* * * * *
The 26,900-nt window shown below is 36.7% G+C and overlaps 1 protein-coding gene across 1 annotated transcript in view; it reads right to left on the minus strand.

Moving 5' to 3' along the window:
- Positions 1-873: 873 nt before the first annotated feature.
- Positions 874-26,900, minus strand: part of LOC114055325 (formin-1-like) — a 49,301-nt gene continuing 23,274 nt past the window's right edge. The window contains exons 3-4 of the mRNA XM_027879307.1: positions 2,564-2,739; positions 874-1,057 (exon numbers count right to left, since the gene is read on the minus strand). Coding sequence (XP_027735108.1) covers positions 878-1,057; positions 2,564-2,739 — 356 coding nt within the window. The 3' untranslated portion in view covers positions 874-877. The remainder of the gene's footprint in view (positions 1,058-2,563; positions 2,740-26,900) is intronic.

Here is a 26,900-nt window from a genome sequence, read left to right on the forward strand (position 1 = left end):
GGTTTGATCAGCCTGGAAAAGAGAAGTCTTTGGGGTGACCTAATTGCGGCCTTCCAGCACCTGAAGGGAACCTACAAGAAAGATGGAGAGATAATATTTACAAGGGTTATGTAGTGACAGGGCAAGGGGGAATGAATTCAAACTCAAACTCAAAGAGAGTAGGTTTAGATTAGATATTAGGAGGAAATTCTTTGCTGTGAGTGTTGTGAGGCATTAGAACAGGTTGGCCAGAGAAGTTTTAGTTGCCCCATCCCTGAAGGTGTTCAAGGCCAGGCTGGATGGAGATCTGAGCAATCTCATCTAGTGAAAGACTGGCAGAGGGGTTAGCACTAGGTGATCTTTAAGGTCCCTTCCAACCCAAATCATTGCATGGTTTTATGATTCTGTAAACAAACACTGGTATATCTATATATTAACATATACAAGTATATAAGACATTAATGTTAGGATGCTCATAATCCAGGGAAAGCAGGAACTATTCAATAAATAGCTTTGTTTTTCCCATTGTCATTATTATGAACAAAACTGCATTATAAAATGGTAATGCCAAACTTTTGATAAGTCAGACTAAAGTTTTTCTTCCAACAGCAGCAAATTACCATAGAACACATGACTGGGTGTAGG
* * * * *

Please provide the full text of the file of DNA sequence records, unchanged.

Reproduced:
The 26,900-nt window shown below is 36.7% G+C and overlaps 1 protein-coding gene across 1 annotated transcript in view; it reads right to left on the minus strand.

Moving 5' to 3' along the window:
- Positions 1-873: 873 nt before the first annotated feature.
- Positions 874-26,900, minus strand: part of LOC114055325 (formin-1-like) — a 49,301-nt gene continuing 23,274 nt past the window's right edge. The window contains exons 3-4 of the mRNA XM_027879307.1: positions 2,564-2,739; positions 874-1,057 (exon numbers count right to left, since the gene is read on the minus strand). Coding sequence (XP_027735108.1) covers positions 878-1,057; positions 2,564-2,739 — 356 coding nt within the window. The 3' untranslated portion in view covers positions 874-877. The remainder of the gene's footprint in view (positions 1,058-2,563; positions 2,740-26,900) is intronic.

Here is a 26,900-nt window from a genome sequence, read left to right on the forward strand (position 1 = left end):
GGTTTGATCAGCCTGGAAAAGAGAAGTCTTTGGGGTGACCTAATTGCGGCCTTCCAGCACCTGAAGGGAACCTACAAGAAAGATGGAGAGATAATATTTACAAGGGTTATGTAGTGACAGGGCAAGGGGGAATGAATTCAAACTCAAACTCAAAGAGAGTAGGTTTAGATTAGATATTAGGAGGAAATTCTTTGCTGTGAGTGTTGTGAGGCATTAGAACAGGTTGGCCAGAGAAGTTTTAGTTGCCCCATCCCTGAAGGTGTTCAAGGCCAGGCTGGATGGAGATCTGAGCAATCTCATCTAGTGAAAGACTGGCAGAGGGGTTAGCACTAGGTGATCTTTAAGGTCCCTTCCAACCCAAATCATTGCATGGTTTTATGATTCTGTAAACAAACACTGGTATATCTATATATTAACATATACAAGTATATAAGACATTAATGTTAGGATGCTCATAATCCAGGGAAAGCAGGAACTATTCAATAAATAGCTTTGTTTTTCCCATTGTCATTATTATGAACAAAACTGCATTATAAAATGGTAATGCCAAACTTTTGATAAGTCAGACTAAAGTTTTTCTTCCAACAGCAGCAAATTACCATAGAACACATGACTGGGTGTAGG